Whenever people come across my meetup group called “The Hong Kong Cantonese Code-mixing Group” that I started on meetup.com recently, they often find it quite intriguing that I am trying to promote Hong Kong Cantonese into a world-class international language, as it sounds like an idea taken to such an extreme that is beyond imagination. It’s as if I’m giving people an impression such as “Wow! What a grand vision this is! I have never imagined Hong Kong Cantonese would become a world-class international language! By the way, why the extra words ‘world-class’?” While the words ‘world-class’ could seem a bit redundant at first hand, but if I were to answer this question precisely, I would have to say that I added the words ‘world-class’ because my aim isn’t just to promote Hong Kong Cantonese into an international language, but also one that has a prestigious status like the Queen’s English in the UK. This may seem laughable and absurd, as there aren’t notably different accents in Cantonese that denote different levels of social class. But from the perspective of sociolinguistics, we can see that Hong Kong people’s habit of inserting English words into their mother-tongue conversation, known as “code-mixing” in academic terms, nevertheless enacts a de facto concept of social class into the Cantonese language. So the question is, if code-mixing has enhanced Hong Kong Cantonese to a new distinct variety that incorporates the concept of class, shall we promote this variety to gain a wider recognition, or even to a point where it can achieve a world-renowned status one day?
When people talk about the next most common language of the world nowadays, Mandarin would usually be one of those among the top of the list that people have in mind. Without even going into the relatively lower difficulty for foreigners to pick up the language compared to Cantonese, Mandarin is the language spoken by the world’s greatest economic power, which means it has a very high practical value for those who conduct businesses. But what about Cantonese? What would be the reasons for people learning Cantonese other than to work in Hong Kong or in the southern part of China? In a recent article that I’ve read on SCMP by Luisa Tam, it seems to highlight the fact that the Cantonese language is not ‘particularly gentle or pleasant on the ear’, which aligns exactly with what a lecturer used to say during my years studying for a bachelor’s degree in Translation. Basically, it was a very similar retelling of a story about a western person who had come to Hong Kong, listened to the way Cantonese speakers spoke, and then thought, “Why are these people arguing?” But apart from this, what I found the most amusing about the article was that the journalist gave the analogy that if Mandarin had a singsong tone like classical music, then Cantonese would have to be belted out like rap music.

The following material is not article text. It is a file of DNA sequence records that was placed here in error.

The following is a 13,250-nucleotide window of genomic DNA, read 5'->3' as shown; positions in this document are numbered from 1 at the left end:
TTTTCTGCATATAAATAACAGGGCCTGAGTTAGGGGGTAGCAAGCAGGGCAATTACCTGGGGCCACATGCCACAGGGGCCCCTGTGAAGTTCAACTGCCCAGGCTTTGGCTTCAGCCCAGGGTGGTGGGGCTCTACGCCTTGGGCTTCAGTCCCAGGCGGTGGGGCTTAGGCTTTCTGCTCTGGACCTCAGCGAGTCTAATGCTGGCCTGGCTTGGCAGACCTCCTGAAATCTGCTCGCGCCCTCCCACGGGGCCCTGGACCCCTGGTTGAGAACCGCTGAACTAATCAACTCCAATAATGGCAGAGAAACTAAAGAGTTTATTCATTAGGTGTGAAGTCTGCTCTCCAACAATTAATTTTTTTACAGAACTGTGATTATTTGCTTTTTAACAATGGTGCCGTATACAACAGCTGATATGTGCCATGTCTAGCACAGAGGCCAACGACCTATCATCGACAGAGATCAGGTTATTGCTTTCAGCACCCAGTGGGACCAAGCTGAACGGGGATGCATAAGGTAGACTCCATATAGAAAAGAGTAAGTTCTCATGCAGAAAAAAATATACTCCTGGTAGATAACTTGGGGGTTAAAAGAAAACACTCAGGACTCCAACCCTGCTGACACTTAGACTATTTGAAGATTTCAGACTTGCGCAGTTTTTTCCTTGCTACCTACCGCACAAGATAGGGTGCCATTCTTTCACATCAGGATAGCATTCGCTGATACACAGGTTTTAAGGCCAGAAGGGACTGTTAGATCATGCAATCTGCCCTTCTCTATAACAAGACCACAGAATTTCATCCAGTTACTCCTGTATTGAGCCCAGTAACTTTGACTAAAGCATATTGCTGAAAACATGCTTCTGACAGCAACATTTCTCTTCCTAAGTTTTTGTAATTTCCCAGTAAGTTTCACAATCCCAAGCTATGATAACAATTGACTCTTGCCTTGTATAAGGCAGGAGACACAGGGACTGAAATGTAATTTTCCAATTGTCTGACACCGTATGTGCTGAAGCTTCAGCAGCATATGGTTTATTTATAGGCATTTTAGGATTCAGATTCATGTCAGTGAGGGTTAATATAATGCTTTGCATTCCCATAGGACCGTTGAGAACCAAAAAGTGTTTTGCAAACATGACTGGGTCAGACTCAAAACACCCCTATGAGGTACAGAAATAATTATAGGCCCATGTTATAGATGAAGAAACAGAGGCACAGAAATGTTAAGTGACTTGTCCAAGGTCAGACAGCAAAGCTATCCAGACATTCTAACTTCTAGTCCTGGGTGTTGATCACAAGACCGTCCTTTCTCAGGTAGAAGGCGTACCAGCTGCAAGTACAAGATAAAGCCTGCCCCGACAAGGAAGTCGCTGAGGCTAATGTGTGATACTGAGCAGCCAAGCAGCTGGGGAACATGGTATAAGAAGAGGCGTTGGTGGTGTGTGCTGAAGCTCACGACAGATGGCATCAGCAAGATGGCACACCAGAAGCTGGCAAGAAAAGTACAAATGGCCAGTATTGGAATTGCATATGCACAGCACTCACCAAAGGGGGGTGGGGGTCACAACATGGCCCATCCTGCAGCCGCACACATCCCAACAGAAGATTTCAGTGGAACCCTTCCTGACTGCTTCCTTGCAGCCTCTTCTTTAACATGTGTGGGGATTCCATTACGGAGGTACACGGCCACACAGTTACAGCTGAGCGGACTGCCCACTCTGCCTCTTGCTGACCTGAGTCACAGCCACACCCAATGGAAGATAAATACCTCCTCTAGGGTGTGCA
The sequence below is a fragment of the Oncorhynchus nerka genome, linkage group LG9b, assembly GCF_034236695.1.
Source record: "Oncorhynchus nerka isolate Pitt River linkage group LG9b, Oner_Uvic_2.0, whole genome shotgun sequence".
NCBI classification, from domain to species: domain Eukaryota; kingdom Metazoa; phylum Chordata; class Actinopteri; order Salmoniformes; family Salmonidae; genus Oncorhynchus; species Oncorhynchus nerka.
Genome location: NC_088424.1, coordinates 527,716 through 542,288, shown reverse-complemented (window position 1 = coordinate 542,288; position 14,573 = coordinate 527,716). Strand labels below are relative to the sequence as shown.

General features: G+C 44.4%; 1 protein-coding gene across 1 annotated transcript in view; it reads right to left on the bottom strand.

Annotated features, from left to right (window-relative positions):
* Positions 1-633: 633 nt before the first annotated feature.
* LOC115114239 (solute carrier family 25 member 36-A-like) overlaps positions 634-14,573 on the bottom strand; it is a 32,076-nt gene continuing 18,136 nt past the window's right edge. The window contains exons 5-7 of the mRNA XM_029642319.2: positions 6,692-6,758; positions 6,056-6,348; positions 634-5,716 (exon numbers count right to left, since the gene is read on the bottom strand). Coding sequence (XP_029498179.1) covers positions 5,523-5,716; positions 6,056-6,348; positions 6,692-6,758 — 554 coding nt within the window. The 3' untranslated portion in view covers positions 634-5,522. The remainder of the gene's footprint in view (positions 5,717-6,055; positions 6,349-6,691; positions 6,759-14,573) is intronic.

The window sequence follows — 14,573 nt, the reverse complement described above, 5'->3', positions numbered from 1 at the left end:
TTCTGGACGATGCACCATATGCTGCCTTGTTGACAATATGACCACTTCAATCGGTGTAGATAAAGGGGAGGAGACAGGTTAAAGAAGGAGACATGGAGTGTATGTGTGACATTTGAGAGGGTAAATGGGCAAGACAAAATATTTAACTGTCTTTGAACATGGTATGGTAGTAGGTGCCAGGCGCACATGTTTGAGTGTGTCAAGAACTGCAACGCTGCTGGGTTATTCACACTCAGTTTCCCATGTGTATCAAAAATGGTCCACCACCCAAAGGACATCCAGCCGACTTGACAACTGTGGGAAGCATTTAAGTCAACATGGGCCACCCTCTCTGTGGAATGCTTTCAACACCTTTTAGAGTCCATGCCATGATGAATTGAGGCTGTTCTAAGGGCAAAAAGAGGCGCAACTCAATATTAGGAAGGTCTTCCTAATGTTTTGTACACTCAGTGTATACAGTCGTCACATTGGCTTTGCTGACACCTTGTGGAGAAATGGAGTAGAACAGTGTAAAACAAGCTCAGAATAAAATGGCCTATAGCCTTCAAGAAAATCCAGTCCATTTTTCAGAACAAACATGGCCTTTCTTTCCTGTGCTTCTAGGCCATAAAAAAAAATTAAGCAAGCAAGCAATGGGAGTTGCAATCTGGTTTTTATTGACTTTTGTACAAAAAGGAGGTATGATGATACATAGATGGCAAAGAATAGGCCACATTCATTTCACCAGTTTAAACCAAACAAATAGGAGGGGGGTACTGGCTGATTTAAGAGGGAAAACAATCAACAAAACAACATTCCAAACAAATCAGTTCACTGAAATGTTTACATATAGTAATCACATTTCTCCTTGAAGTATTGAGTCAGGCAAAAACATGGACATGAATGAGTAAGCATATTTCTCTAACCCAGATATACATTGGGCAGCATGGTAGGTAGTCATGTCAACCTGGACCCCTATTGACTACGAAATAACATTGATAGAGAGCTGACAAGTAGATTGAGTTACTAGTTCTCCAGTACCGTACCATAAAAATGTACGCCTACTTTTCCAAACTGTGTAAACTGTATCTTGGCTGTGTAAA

So if you’re new to Cantonese and have read up to this point, you might be now wondering whether Cantonese is really worth learning anymore, especially when it seems to have an argumentative tone intrinsically attached to it. But what if I told you that the English-mixed version of Cantonese is a new distinct variety that is not the same? In the article that I have written on whether Hong Kong Cantonese has evolved to a new stage, I have mentioned that the younger generation nowadays are incorporating a lot more English words and phrases into their Cantonese conversation than before, and revealed that there are quite concrete explanations as to why people choose to express an item in English rather than in Cantonese instead. Even though this work is still under progress here, we can already see that there are many code-mixing usages that have existed for a long time since the past generation, as if they have been hardcoded into the Hong Kong Cantonese language. In addition to the prime example of ‘Auntie’ or ‘Uncle’ from my previous article, if we were to replace a code-mixing usage such as the English word “present” (verb) with the equivalent phrase in Cantonese ‘匯報’, it would probably sound too old-fashioned and take us a whole century back!
So if code-mixing has become the norm in the development of a language, what would it mean for the status of the language? Well, in our case, if the usage of English has become well-integrated in Hong Kong Cantonese, we can say that Hong Kong Cantonese has also become more international as it is being influenced by English. As of now, foreigners may only sense our internationalism through our short English utterances in our mother tongue Cantonese language, but in the years to come, our language may have a chance to evolve into code-switching (the insertion of a foreign language inter-sententially) if we utilise more English words, phrases, and clauses in our increasingly globalised workplaces. But the question is, will this evolution make Hong Kong Cantonese become more international or the other way around? That is, when we come to think of it at a deeper level, code-switching at the sentence level may mean that the two languages are becoming more separate than before, rather than one language being influenced and enhanced by another language in the case of code-mixing. So does that mean Hong Kong Cantonese is in a pretty good spot right now? No matter what, let’s keep moving forward in our language development and not backwards in time! 🙂